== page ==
Cook County Commissioner Brandon Johnson has been elected as the new mayor of Chicago, promising to prioritize unity and compromise as he enters office. In this spirit, members of the city’s Italian American community are ready to work with the progressive politician who has been extremely vocal about his desire to replace Columbus Day with Indigenous Peoples’ Day.
The Joint Civic Committee of Italian Americans claims that Johnson has been much more accessible than his predecessor, Lori Lightfoot, but his willingness to compromise on the elimination of Columbus Day is still up in the air given his past stance on the issue. In December of 2020, Johnson was the chief sponsor of a resolution to replace Columbus Day with Indigenous Peoples’ Day and Reconciliation Day on the second Monday of October in Cook County. At a virtual rally in support of this initiative, he stated that “As long as we are celebrating and using tax dollars to give people the day off to honor, to give homage, to someone like Christopher Columbus, that’s a failure of our political system.” However, much to Johnson’s displeasure, these efforts proved futile. Les Begay also spoke on behalf of Johnson’s efforts as the founder of the Indigenous Peoples’ Day Coalition of Illinois, alleging that “this is not anti-Italian, it’s anti-Columbus.”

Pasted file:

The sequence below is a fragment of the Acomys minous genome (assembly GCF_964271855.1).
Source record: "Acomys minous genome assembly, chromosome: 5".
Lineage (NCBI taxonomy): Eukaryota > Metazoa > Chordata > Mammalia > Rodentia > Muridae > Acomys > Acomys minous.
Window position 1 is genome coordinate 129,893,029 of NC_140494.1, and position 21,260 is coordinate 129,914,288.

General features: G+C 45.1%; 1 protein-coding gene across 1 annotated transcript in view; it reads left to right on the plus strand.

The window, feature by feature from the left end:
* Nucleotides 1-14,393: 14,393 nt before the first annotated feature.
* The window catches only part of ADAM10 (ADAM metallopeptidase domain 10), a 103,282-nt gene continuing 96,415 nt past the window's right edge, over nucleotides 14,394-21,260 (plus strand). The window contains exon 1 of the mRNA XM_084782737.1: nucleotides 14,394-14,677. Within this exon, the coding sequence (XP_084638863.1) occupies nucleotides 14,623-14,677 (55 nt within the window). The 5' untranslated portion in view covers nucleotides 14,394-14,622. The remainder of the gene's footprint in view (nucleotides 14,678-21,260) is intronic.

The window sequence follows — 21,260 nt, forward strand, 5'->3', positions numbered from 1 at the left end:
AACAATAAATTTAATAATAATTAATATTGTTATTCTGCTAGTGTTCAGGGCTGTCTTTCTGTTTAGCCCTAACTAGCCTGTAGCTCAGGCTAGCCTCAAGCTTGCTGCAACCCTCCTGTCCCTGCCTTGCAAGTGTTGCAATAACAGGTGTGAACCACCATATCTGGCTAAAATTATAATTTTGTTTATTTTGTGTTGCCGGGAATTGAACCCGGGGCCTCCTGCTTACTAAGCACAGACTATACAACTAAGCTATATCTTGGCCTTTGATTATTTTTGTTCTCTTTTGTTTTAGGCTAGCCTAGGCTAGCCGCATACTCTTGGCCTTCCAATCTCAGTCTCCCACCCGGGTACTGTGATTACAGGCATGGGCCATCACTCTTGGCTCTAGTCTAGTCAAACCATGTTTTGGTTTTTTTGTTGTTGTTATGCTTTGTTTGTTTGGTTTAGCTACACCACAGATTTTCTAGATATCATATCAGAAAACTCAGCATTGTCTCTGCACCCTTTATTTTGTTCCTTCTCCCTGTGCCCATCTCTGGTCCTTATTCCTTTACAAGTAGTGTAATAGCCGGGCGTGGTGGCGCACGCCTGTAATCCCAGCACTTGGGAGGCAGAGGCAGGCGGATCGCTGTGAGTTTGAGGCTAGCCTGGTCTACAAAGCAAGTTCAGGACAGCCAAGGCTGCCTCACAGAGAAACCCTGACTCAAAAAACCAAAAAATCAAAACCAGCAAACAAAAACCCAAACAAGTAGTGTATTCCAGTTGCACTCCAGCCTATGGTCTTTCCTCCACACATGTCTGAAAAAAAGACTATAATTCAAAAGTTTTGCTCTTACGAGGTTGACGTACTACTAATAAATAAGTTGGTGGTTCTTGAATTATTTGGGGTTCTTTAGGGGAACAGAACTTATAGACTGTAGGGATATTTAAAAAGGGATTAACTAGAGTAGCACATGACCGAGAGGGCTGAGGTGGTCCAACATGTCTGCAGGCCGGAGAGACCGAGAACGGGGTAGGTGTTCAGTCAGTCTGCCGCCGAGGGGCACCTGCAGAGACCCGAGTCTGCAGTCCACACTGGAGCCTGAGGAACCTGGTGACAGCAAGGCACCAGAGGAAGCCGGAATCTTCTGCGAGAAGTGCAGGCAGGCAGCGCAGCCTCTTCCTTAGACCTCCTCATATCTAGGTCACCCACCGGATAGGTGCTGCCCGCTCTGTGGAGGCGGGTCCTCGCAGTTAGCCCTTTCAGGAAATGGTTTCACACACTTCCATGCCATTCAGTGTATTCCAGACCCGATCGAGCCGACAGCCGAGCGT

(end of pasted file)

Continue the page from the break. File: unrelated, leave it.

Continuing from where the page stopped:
It is very difficult to make this claim when you consider how intertwined Columbus Day is with Italian American identity in this country, as the holiday was brought about by the lynching of 11 innocent Italians in New Orleans. This incident brought the US and Italy to the brink of war before President Benjamin Harrison managed to quell the tensions through the celebration of the very first Columbus Day the next year in 1892, on the 400th anniversary of the Italian explorer’s maiden voyage, as a reminder of the contributions that Italians have made to the United States.
At a similar rally in Pottawattomie Park one year later, Begay seemed to contradict this stance when he asserted that “we want to replace Columbus Day with Indigenous Peoples Day. Not share. Replace.” How can you claim that these efforts are not anti-Italian when the ultimate goal is to leave Italian Americans without a holiday to celebrate their heritage? He previously stated that “each October, when Columbus is honored, it further diminishes Native people, our history and culture.” Yet, I would argue that aiming to cancel Columbus Day would have that same impact on the Italian American community.
There are other solutions to this issue that would result in the celebration of both Native and Italian American culture, such as embracing Native American Heritage Day in November, without altering a centuries-old holiday tradition. However, it remains to be seen if Columbus detractors like the mayor-elect will keep their word as the future of Columbus Day in the city of Chicago hangs in the balance.
- Group pushes county to replace Columbus Day with Indigenous Peoples’ Day [Chicago Sun Times]
- Replace Columbus Day with Indigenous Peoples Day — completely, Illinois coalition urges [Chicago Sun Times]
- It’s Time To Replace Columbus Day With Indigenous Peoples’ Day In Illinois, Activists Say At Monday Rally [Block Club Chicago]